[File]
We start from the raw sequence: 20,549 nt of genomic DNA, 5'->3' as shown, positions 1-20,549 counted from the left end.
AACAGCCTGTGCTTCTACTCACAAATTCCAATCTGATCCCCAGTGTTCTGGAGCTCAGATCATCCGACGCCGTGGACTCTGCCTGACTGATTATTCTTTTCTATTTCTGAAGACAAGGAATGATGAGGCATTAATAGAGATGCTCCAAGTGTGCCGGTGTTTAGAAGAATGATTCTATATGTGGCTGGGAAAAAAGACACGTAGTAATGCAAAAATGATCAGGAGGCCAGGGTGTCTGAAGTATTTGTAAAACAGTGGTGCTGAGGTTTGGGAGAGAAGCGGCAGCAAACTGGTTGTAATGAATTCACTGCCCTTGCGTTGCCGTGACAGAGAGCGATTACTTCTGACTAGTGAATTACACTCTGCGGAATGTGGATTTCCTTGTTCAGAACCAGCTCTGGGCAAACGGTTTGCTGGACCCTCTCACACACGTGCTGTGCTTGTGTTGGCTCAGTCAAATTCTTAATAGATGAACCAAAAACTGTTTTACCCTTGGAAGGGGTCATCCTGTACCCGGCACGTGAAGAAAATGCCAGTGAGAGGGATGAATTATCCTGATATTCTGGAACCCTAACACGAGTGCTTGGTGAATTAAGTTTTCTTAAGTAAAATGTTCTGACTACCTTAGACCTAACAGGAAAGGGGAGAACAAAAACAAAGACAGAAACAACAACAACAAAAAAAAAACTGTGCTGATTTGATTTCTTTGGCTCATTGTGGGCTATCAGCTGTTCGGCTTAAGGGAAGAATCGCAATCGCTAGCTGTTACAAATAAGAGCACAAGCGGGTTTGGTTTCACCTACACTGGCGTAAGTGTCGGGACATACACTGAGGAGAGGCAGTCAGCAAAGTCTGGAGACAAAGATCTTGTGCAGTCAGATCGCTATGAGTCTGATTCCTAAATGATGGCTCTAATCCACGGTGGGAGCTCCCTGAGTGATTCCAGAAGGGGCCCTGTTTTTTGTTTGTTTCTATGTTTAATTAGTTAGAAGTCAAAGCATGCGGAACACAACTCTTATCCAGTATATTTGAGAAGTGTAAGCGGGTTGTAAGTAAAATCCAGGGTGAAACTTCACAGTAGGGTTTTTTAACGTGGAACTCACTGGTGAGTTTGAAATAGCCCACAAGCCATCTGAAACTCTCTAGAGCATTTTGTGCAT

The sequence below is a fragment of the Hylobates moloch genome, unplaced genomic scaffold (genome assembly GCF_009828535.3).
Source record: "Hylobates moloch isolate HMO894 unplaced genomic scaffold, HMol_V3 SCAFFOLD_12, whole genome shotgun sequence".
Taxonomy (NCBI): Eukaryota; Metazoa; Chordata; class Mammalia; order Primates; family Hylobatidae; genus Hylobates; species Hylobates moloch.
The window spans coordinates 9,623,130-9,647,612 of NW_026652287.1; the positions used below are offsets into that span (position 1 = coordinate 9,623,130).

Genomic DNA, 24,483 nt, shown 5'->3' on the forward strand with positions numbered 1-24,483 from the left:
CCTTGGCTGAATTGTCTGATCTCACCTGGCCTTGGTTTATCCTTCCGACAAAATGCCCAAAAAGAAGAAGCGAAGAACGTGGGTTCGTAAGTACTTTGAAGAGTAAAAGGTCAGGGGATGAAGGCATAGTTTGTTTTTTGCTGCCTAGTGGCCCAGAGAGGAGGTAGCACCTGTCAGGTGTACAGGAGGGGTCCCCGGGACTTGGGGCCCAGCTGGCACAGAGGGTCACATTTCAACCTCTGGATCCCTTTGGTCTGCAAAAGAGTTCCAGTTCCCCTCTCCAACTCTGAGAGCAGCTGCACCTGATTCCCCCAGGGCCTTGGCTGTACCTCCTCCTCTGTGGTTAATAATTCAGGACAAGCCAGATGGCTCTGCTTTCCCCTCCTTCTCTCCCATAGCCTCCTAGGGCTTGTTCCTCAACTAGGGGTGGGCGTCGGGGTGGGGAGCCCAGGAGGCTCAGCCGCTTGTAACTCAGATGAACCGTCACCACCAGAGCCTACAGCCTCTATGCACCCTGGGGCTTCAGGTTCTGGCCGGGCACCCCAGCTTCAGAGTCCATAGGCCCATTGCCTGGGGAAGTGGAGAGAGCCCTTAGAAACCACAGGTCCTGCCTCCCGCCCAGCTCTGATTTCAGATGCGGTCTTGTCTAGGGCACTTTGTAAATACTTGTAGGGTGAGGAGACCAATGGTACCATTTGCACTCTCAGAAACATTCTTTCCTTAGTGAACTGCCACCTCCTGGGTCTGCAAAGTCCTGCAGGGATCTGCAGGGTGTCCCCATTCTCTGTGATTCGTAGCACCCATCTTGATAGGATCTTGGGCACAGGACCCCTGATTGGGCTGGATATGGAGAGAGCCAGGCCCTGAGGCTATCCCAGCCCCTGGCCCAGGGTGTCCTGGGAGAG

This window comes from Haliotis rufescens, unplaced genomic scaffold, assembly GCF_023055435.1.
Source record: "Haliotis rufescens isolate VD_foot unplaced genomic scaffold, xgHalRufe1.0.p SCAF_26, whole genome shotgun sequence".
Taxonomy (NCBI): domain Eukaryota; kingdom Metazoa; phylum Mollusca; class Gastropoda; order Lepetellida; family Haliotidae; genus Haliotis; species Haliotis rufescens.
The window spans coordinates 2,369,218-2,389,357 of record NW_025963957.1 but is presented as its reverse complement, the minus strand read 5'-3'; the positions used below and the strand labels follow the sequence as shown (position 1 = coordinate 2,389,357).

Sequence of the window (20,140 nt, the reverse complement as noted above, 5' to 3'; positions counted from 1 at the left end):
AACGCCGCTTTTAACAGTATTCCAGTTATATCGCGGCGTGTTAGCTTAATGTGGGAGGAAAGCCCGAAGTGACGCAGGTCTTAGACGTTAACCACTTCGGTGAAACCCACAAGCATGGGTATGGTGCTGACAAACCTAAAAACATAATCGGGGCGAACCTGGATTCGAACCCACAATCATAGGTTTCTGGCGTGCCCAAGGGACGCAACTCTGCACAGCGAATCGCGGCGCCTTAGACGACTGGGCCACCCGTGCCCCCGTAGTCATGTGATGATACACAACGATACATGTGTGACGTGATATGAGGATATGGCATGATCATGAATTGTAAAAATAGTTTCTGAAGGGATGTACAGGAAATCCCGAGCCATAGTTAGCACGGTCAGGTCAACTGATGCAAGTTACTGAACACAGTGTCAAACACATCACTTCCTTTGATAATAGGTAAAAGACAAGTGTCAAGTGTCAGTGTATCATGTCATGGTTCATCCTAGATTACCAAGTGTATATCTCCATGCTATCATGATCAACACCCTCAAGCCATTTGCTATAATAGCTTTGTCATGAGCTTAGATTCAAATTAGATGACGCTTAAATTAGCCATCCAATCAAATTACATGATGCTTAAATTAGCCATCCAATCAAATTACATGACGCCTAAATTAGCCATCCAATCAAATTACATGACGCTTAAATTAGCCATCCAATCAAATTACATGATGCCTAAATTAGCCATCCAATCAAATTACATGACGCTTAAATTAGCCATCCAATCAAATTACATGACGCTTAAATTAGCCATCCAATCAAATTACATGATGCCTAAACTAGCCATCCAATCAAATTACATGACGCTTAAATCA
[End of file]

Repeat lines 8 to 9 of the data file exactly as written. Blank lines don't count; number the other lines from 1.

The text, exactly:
CCTTGGCTGAATTGTCTGATCTCACCTGGCCTTGGTTTATCCTTCCGACAAAATGCCCAAAAAGAAGAAGCGAAGAACGTGGGTTCGTAAGTACTTTGAAGAGTAAAAGGTCAGGGGATGAAGGCATAGTTTGTTTTTTGCTGCCTAGTGGCCCAGAGAGGAGGTAGCACCTGTCAGGTGTACAGGAGGGGTCCCCGGGACTTGGGGCCCAGCTGGCACAGAGGGTCACATTTCAACCTCTGGATCCCTTTGGTCTGCAAAAGAGTTCCAGTTCCCCTCTCCAACTCTGAGAGCAGCTGCACCTGATTCCCCCAGGGCCTTGGCTGTACCTCCTCCTCTGTGGTTAATAATTCAGGACAAGCCAGATGGCTCTGCTTTCCCCTCCTTCTCTCCCATAGCCTCCTAGGGCTTGTTCCTCAACTAGGGGTGGGCGTCGGGGTGGGGAGCCCAGGAGGCTCAGCCGCTTGTAACTCAGATGAACCGTCACCACCAGAGCCTACAGCCTCTATGCACCCTGGGGCTTCAGGTTCTGGCCGGGCACCCCAGCTTCAGAGTCCATAGGCCCATTGCCTGGGGAAGTGGAGAGAGCCCTTAGAAACCACAGGTCCTGCCTCCCGCCCAGCTCTGATTTCAGATGCGGTCTTGTCTAGGGCACTTTGTAAATACTTGTAGGGTGAGGAGACCAATGGTACCATTTGCACTCTCAGAAACATTCTTTCCTTAGTGAACTGCCACCTCCTGGGTCTGCAAAGTCCTGCAGGGATCTGCAGGGTGTCCCCATTCTCTGTGATTCGTAGCACCCATCTTGATAGGATCTTGGGCACAGGACCCCTGATTGGGCTGGATATGGAGAGAGCCAGGCCCTGAGGCTATCCCAGCCCCTGGCCCAGGGTGTCCTGGGAGAG

This window comes from Haliotis rufescens, unplaced genomic scaffold, assembly GCF_023055435.1.